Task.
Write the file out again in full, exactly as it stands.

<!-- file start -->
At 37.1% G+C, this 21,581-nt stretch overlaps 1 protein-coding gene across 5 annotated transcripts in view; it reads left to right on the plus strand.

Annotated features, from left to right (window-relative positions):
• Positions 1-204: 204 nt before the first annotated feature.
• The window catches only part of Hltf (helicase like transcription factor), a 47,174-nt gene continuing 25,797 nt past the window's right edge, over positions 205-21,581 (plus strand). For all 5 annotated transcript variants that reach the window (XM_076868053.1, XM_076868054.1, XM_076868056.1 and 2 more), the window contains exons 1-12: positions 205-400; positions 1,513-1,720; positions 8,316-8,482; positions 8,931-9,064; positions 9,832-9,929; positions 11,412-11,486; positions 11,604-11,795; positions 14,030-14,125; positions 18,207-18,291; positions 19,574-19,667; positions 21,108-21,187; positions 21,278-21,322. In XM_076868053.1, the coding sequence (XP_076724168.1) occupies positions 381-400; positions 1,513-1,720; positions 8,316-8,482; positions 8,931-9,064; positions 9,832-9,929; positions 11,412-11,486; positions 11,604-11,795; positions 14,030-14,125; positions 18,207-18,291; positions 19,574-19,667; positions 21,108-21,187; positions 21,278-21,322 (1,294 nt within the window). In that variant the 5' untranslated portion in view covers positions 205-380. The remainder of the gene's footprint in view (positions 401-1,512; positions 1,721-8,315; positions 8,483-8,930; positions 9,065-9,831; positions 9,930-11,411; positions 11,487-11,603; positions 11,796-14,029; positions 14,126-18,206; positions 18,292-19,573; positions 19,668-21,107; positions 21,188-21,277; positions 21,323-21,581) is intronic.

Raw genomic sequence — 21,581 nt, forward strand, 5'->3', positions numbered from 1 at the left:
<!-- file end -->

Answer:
At 37.1% G+C, this 21,581-nt stretch overlaps 1 protein-coding gene across 5 annotated transcripts in view; it reads left to right on the plus strand.

Annotated features, from left to right (window-relative positions):
• Positions 1-204: 204 nt before the first annotated feature.
• The window catches only part of Hltf (helicase like transcription factor), a 47,174-nt gene continuing 25,797 nt past the window's right edge, over positions 205-21,581 (plus strand). For all 5 annotated transcript variants that reach the window (XM_076868053.1, XM_076868054.1, XM_076868056.1 and 2 more), the window contains exons 1-12: positions 205-400; positions 1,513-1,720; positions 8,316-8,482; positions 8,931-9,064; positions 9,832-9,929; positions 11,412-11,486; positions 11,604-11,795; positions 14,030-14,125; positions 18,207-18,291; positions 19,574-19,667; positions 21,108-21,187; positions 21,278-21,322. In XM_076868053.1, the coding sequence (XP_076724168.1) occupies positions 381-400; positions 1,513-1,720; positions 8,316-8,482; positions 8,931-9,064; positions 9,832-9,929; positions 11,412-11,486; positions 11,604-11,795; positions 14,030-14,125; positions 18,207-18,291; positions 19,574-19,667; positions 21,108-21,187; positions 21,278-21,322 (1,294 nt within the window). In that variant the 5' untranslated portion in view covers positions 205-380. The remainder of the gene's footprint in view (positions 401-1,512; positions 1,721-8,315; positions 8,483-8,930; positions 9,065-9,831; positions 9,930-11,411; positions 11,487-11,603; positions 11,796-14,029; positions 14,126-18,206; positions 18,292-19,573; positions 19,668-21,107; positions 21,188-21,277; positions 21,323-21,581) is intronic.

Raw genomic sequence — 21,581 nt, forward strand, 5'->3', positions numbered from 1 at the left: